Scams involving gift cards have increased tremendously, with hundreds of millions of dollars in losses over the last few years. An investigative study of gift card scams by Better Business Bureau was released last week.

The study – Gift Card Payment Scams: Why Scammers Love Gift Cards — looks at the scope of fraud involving gift cards as a payment method, the way various cards work, the scammers who exploit them, the efforts to combat the scams and the steps that the industry can take to further tackle this scourge.

According to the study, payment by gift card is a common thread among many scams that have been the subject of previous BBB studies, including government impersonators, business email compromise frauds, tech support frauds, romance scams, fake check scams, prize/sweepstakes scams and online sales of nonexistent vehicles.

“If you’re asked to make payment via gift card for whatever reason, you almost certainly are dealing with a scam,” said BBB President Dick Eppstein. “Gift cards don’t carry the same protections as credit or debit cards, so funds spent on gift cards are funds you cannot get back.”

Available data suggests that gift card payment scams are growing fast. The losses reported to BBB Scam Tracker for this payment type nearly tripled between 2017 and 2020, with a median loss of $700 in 2020; consumers over 65 were more likely to lose money than younger consumers.

The Federal Trade Commission reports that roughly one in four people who lost money to a scam not related to an online purchase paid with a gift card, with reported losses of $245 million since 2017 in complaints made directly to the FTC.

A Bowling Green-area businessman got a phone call at 11:30 on Feb. 26 that his electricity was being cut off at 12:15 for nonpayment. He protested but was told the cutoff could only be prevented if he bought gift cards from a local store.

He bought three cards totally $1,372, called the scammers and read the card numbers to them over the phone. He was then called and told that his meter was being removed and he needed to buy another $1,500 in cards, which was a deposit he would get back. They called him a third time on Saturday and got another $1,500.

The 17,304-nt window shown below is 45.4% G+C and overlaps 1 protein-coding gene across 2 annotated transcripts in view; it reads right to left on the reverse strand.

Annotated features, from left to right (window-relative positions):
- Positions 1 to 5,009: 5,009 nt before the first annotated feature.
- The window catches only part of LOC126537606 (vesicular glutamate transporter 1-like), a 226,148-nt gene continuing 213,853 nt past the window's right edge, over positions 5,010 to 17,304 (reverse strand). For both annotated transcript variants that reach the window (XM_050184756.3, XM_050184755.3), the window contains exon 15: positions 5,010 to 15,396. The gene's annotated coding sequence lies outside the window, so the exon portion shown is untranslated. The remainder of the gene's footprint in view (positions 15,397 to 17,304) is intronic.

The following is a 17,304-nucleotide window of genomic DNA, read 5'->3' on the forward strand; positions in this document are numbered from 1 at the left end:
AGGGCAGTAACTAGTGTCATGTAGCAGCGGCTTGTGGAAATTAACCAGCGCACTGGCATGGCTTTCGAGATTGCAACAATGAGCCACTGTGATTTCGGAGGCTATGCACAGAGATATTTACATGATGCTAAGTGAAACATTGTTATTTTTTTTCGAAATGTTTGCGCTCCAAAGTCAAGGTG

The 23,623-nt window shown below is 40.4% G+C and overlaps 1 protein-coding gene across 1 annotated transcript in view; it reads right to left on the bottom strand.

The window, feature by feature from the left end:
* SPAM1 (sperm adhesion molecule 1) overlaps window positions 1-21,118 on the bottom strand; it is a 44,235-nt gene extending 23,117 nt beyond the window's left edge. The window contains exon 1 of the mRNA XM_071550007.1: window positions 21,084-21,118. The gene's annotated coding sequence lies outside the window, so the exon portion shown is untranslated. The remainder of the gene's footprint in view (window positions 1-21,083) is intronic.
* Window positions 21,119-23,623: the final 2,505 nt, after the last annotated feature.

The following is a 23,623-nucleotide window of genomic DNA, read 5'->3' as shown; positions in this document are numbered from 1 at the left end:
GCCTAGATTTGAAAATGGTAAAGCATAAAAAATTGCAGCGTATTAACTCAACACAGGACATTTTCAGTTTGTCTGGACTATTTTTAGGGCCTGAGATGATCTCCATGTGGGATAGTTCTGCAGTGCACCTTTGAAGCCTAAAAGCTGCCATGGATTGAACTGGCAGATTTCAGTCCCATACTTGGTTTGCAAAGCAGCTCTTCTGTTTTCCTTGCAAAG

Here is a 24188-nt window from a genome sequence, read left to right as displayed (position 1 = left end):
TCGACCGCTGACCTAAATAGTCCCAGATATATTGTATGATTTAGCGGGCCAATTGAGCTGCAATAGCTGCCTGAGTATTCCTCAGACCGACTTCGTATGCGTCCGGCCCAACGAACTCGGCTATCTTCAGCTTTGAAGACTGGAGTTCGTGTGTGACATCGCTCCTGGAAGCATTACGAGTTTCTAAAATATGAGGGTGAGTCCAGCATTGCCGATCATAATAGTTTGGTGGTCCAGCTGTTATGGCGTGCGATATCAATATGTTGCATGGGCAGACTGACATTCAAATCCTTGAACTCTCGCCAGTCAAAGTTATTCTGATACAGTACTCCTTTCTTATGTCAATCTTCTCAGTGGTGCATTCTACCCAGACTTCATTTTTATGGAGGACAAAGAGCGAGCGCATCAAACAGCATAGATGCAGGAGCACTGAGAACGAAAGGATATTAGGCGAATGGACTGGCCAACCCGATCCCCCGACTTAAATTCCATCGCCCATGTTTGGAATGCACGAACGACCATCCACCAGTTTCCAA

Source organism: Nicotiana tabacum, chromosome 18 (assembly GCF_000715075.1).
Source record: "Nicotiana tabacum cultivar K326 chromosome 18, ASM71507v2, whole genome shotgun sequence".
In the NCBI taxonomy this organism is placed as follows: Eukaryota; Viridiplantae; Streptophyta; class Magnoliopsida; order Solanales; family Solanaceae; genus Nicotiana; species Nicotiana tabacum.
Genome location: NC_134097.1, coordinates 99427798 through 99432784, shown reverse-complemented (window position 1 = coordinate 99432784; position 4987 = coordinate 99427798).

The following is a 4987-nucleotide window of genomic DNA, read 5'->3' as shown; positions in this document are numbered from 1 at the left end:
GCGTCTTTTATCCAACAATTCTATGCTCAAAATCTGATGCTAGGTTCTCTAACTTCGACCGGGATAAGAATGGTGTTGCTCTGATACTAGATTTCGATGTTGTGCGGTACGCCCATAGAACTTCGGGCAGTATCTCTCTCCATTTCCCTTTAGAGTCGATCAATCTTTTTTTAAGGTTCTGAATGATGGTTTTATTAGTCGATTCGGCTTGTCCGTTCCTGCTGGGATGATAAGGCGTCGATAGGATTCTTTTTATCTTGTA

Only later did the business owner realize that these calls were scams. He ended up losing $4,372.

Typically, when gift cards are requested as payment in scams, the scammer instructs the consumer to buy a gift card and either read the numbers on the back over the phone or send a photo of the numbers on the back.

If victims ask questions about why gift cards are being used for payment, scammers invent a plausible excuse, such as that the government has recently entered a contract with a gift card company to handle transactions. Commonly requested gift cards include eBay, Google Play, Target, iTunes, Amazon and Steam, an online gaming company. The scammer might promise to reimburse the consumer later or may send a check in advance for the consumer to deposit. In reality, the funds never materialize or the check is invalid, and the consumer has lost the funds forever.

Gift cards cannot be tracked easily and do not carry the same legal protections as credit or debit cards, making them an attractive option for scammers. While the FTC’s Telemarketing Sales Rule has extensive provisions governing telemarketing — which prohibits the use of reloadable cards such as Green Dot cards — it does not currently prohibit the use of gift cards in telemarketing.

Red flags to know and avoid include:

· Government agencies requesting payment. No government agency requests money through gift cards.

· Statements that buying gift cards is a safe way to make a payment. Providing the numbers for a gift card is like sending cash, and the money is rarely recoverable. Gift card payment requests are a big red flag for a scam.

· Keep the receipt when buying a gift card. Keep the physical card as well. These may help prove that the card was paid for and activated if problems arise later.

· Inspect the card carefully before buying it to be sure it has not been tampered with. Some scammers open the card to get the numbers on the back so that they can take the money when the card is later activated.